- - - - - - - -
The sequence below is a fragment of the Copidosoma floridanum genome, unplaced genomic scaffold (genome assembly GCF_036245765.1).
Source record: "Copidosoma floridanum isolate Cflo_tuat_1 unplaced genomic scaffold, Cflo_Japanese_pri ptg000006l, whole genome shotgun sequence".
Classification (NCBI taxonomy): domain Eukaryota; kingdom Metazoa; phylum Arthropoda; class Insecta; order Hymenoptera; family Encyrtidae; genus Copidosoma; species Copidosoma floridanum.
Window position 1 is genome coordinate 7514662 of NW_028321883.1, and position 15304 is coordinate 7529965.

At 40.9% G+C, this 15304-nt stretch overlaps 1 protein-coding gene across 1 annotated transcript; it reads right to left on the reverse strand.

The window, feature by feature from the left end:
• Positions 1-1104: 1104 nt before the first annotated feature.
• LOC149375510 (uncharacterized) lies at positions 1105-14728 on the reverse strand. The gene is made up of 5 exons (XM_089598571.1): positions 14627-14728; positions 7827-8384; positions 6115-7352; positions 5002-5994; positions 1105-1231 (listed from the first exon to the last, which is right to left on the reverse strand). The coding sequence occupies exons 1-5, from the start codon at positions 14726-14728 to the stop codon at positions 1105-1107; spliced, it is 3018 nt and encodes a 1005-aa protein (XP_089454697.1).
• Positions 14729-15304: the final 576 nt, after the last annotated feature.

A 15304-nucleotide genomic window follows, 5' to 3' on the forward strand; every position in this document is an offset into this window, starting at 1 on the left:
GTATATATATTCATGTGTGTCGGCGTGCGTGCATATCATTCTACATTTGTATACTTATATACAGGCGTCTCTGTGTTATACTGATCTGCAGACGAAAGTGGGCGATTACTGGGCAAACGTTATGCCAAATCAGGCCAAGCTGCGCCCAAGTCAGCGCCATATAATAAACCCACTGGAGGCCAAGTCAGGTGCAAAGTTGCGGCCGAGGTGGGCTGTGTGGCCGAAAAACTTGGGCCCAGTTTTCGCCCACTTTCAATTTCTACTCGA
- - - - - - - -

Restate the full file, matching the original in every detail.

The sequence below is a fragment of the Copidosoma floridanum genome, unplaced genomic scaffold (genome assembly GCF_036245765.1).
Source record: "Copidosoma floridanum isolate Cflo_tuat_1 unplaced genomic scaffold, Cflo_Japanese_pri ptg000006l, whole genome shotgun sequence".
Classification (NCBI taxonomy): domain Eukaryota; kingdom Metazoa; phylum Arthropoda; class Insecta; order Hymenoptera; family Encyrtidae; genus Copidosoma; species Copidosoma floridanum.
Window position 1 is genome coordinate 7514662 of NW_028321883.1, and position 15304 is coordinate 7529965.

At 40.9% G+C, this 15304-nt stretch overlaps 1 protein-coding gene across 1 annotated transcript; it reads right to left on the reverse strand.

The window, feature by feature from the left end:
• Positions 1-1104: 1104 nt before the first annotated feature.
• LOC149375510 (uncharacterized) lies at positions 1105-14728 on the reverse strand. The gene is made up of 5 exons (XM_089598571.1): positions 14627-14728; positions 7827-8384; positions 6115-7352; positions 5002-5994; positions 1105-1231 (listed from the first exon to the last, which is right to left on the reverse strand). The coding sequence occupies exons 1-5, from the start codon at positions 14726-14728 to the stop codon at positions 1105-1107; spliced, it is 3018 nt and encodes a 1005-aa protein (XP_089454697.1).
• Positions 14729-15304: the final 576 nt, after the last annotated feature.

A 15304-nucleotide genomic window follows, 5' to 3' on the forward strand; every position in this document is an offset into this window, starting at 1 on the left:
GTATATATATTCATGTGTGTCGGCGTGCGTGCATATCATTCTACATTTGTATACTTATATACAGGCGTCTCTGTGTTATACTGATCTGCAGACGAAAGTGGGCGATTACTGGGCAAACGTTATGCCAAATCAGGCCAAGCTGCGCCCAAGTCAGCGCCATATAATAAACCCACTGGAGGCCAAGTCAGGTGCAAAGTTGCGGCCGAGGTGGGCTGTGTGGCCGAAAAACTTGGGCCCAGTTTTCGCCCACTTTCAATTTCTACTCGA